“People keep saying I’m a bel dame, but I’m not. Haven’t been in over twenty years. I’m just a woman… And you lied to me.”
Rapture defies easy explanation. It reminds me of watching a woman give birth, or or revenge sex, or even–dare I say it–of my current musical obsession, Disturbed’s acoustical version of The Sound of Silence. There is something that is simultaneously brutal, messy and life-affirming that cuts to the core.
After the events of Infidel, Nyx has retired to the coast, hidden in a house with Anneke and her brood of children. It’s a life of sorts, although she still isn’t able to avoid an occasional death. One evening, a government official and familiar face comes calling with an offer to return to the bel dames, if she’ll only take this one last job. It is a premise familiar to anyone familiar with retired heroes, but this is Nasheenian, and every offer comes with an implied threat: Nyx knows the only route to safety–and not even a sure one at that–is a scorched-earth policy.
“Nyx went upstairs. Opened the bedroom door. There sat her lover, Radeyah, sketching the view of the sea from the balcony on a foolishly expensive slide that devoured each stroke. She was joyously lit up in that moment like a woman at peace with God.”
With her usual complex ambiguity Nyx continues to deny sentiment and tenderness while committing unrelenting brutality to protect it. Hurley always does something amazing with character, and I found myself sympathizing with almost everyone at times. Three people from God’s War return and are followed in three seemingly separate story lines, There’s an additional appearance by a nameless, deadly woman who brings in a scene of awkward foreshadowing. For most of the book, the three attempt to manage their own issues; Rhys, managing a hardscrabble existance; Inaya leading shifter revolution; and Nyx’s mission to retrieve a certain man. It takes most of the book before they are fully woven together.
“‘You don’t have to kill everyone.’ She enjoyed bickering for bickering’s sake, like a child. He was nearly twenty-one now, and her shrill, seventeen-year-old fury felt like something half-remembered from a lifetime ago.”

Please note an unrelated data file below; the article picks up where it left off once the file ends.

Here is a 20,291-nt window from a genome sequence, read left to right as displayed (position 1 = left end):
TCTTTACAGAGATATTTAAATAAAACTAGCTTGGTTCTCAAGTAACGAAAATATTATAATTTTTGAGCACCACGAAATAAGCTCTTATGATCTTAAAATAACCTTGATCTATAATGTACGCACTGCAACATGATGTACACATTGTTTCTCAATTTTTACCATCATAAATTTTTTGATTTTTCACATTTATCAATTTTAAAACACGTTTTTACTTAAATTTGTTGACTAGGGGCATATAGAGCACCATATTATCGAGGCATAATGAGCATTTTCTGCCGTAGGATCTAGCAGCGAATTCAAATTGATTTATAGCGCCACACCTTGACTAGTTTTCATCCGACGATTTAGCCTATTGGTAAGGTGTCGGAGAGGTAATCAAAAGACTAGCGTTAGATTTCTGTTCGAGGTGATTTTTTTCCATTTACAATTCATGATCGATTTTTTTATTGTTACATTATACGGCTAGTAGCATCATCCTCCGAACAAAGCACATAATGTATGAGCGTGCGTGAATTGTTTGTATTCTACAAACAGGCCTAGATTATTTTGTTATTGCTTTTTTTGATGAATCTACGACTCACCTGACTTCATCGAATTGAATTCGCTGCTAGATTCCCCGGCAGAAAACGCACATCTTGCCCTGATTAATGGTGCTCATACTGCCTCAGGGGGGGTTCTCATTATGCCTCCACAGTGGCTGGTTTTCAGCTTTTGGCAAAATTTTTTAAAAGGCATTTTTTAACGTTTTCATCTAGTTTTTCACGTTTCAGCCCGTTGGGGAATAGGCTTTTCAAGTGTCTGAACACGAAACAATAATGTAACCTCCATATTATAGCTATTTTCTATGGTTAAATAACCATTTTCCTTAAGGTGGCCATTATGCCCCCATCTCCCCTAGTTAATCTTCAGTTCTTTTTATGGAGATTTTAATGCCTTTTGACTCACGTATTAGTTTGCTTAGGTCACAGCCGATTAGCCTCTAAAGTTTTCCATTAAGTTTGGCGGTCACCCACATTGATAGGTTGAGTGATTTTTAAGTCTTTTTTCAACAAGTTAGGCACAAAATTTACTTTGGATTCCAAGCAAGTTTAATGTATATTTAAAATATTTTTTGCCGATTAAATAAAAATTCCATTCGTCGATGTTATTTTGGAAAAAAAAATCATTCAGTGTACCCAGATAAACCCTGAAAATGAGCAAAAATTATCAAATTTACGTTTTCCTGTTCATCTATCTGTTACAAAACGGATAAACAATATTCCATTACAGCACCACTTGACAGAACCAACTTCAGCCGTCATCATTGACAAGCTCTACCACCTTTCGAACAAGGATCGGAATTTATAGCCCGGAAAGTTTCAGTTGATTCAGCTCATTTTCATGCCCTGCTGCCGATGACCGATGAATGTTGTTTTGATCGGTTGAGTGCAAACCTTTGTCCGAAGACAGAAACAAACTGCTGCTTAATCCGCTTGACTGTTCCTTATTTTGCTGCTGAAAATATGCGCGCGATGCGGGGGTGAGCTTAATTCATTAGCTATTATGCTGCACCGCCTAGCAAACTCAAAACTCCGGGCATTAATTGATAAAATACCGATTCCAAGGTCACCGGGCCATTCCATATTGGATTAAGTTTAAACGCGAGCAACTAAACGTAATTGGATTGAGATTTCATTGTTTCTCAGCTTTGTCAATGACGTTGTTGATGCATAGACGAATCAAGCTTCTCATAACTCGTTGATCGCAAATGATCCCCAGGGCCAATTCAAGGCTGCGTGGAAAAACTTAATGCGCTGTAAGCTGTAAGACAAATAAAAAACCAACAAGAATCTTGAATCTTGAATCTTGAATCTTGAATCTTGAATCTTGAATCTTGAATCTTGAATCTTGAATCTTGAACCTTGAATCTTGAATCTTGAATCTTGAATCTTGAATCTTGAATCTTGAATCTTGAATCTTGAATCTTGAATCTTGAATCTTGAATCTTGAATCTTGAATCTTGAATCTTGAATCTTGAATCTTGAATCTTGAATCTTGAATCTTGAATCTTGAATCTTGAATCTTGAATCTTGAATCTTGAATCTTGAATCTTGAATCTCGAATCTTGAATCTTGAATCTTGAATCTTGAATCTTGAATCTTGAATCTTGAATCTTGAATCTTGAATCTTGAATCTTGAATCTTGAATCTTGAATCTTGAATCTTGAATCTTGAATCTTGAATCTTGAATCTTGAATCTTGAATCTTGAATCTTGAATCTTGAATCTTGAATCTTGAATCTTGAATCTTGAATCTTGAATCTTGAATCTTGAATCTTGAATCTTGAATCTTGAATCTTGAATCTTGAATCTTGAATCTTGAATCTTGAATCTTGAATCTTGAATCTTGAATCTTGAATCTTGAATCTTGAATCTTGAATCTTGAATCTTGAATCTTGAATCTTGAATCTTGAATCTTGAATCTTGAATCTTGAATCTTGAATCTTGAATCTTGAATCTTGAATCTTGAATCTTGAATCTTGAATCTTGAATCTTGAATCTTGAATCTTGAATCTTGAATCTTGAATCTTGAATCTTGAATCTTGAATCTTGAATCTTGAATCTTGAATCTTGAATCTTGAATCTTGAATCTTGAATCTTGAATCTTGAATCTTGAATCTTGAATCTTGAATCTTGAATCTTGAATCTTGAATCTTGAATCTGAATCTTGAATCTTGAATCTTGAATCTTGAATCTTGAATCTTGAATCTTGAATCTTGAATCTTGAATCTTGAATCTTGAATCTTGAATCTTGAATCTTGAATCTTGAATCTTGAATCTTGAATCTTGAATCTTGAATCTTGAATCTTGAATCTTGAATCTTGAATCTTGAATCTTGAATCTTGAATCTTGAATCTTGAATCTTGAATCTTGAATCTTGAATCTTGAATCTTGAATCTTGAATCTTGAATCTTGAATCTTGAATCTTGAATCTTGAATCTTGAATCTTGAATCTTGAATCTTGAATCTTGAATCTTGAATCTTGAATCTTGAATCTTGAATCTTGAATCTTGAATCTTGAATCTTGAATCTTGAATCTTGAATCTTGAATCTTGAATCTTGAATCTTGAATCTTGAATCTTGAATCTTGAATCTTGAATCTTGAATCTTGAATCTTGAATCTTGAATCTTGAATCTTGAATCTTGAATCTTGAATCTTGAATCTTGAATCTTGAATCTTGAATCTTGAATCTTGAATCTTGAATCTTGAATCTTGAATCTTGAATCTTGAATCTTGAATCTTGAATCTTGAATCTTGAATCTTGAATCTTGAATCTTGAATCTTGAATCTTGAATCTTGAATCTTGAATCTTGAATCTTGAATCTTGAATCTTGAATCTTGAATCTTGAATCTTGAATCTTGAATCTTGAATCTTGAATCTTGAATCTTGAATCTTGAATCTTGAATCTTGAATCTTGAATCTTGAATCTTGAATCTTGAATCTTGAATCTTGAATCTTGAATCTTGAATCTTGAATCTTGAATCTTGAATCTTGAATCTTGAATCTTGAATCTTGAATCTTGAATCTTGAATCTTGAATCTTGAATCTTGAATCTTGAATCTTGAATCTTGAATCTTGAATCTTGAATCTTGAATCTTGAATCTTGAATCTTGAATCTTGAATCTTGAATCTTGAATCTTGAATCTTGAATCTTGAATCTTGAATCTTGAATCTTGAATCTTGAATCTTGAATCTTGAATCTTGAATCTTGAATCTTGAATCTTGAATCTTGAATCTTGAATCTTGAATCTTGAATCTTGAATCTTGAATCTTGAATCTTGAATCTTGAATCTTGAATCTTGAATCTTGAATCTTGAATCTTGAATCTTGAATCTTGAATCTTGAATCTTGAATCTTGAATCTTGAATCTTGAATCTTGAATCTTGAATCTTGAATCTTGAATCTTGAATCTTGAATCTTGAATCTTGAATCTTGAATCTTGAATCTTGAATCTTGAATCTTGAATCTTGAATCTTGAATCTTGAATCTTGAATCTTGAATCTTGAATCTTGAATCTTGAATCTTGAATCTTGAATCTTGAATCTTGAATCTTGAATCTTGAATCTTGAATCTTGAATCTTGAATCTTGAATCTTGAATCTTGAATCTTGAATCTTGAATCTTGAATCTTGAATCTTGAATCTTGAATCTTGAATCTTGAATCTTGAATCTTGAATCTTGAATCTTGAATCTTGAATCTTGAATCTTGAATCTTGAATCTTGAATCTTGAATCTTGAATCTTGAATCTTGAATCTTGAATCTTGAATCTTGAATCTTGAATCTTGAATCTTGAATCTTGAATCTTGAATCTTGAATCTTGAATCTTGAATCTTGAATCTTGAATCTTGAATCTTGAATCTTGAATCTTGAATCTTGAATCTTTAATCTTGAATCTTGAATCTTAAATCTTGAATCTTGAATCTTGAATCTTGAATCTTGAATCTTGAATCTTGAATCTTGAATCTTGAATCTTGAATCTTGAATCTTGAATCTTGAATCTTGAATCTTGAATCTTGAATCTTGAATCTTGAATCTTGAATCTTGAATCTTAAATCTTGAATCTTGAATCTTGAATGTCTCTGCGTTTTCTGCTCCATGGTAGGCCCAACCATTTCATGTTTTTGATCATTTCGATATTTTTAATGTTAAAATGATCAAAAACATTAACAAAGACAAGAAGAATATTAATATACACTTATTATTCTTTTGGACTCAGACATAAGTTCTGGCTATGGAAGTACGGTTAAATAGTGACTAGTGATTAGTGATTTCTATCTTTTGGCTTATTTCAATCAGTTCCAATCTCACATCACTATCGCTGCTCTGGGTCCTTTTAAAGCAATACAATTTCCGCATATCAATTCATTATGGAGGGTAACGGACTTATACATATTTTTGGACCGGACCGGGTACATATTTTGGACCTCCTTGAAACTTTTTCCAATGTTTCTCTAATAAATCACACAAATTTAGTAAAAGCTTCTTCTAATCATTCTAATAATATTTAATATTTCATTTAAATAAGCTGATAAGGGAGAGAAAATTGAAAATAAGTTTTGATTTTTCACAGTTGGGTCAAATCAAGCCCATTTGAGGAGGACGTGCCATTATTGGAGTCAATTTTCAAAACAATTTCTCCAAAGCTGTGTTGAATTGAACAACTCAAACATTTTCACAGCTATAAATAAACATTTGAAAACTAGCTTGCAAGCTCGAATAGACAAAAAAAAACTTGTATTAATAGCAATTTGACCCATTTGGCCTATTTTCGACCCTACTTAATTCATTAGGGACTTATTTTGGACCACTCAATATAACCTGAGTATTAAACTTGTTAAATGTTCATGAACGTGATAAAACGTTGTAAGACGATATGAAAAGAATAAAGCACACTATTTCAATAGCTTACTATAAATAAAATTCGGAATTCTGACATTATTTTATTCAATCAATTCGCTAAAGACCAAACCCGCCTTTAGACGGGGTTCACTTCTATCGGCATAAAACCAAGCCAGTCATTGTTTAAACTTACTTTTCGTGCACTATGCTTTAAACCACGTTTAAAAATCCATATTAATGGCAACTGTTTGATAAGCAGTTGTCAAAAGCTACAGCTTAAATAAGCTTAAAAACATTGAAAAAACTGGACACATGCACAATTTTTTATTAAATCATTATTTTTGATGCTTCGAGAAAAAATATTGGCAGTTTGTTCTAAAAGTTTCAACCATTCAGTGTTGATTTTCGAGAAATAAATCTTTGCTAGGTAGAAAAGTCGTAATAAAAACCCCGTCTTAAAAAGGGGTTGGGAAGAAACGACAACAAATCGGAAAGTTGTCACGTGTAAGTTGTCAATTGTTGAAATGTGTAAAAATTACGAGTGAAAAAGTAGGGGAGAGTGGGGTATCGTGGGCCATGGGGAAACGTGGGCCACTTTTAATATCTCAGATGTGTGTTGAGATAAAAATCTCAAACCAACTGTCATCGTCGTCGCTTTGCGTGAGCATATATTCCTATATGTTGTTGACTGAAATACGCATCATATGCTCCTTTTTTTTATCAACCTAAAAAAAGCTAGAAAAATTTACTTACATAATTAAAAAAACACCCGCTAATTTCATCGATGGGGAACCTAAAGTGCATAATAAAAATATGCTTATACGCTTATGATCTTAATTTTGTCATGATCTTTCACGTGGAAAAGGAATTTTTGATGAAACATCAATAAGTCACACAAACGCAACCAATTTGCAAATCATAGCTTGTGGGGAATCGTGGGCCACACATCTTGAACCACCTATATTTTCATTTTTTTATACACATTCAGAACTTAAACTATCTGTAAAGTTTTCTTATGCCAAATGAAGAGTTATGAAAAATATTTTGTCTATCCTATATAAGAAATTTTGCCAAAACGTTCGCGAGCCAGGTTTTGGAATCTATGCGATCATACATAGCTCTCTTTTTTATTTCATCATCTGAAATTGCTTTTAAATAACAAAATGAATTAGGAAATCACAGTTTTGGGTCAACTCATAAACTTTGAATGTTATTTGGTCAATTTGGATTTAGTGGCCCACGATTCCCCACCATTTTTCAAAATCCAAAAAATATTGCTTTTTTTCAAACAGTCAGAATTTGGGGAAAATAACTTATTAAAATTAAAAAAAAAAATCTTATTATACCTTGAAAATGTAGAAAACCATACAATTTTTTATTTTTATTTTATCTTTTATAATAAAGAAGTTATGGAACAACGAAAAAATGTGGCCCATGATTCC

Interestingly, though the final (?) book in the trilogy, the world of Umayma continues to be developed, held up and angled so that we meet the Drucians, and see The Wall at the end of the desert (which reminded me too much of LeGuin) and lingering First Family/intergalactic politics. The politics didn’t feel as organically brought in, largely feeling unfinished. I don’t doubt that there is a coherent background conception as much as I mistrust that they are conveyed to the reader in a cohesive fashion. The politics this time are something else, and while they incite the mission, they play a massive role in the ending. It feels a bit uneven and rough.
It it an amazing story, but suffers at times from uneven pacing. That didn’t stop me from reading, however, and it won’t stop me from re-reading. Or from becoming a Patreon for Hurley’s work, because, wow: it wallows in all the messy, organic body fluids of humanity while struggling to keep an eye on God.
“They were the ones who’d done what she hadn’t, and what most living folks never would–they lost their limbs, their skins, their sanity to take a burst or a bullet for a friend, for a squad, to save a mission. Those were the ones she worried about most. The heroes. Heroes were unpredictable.“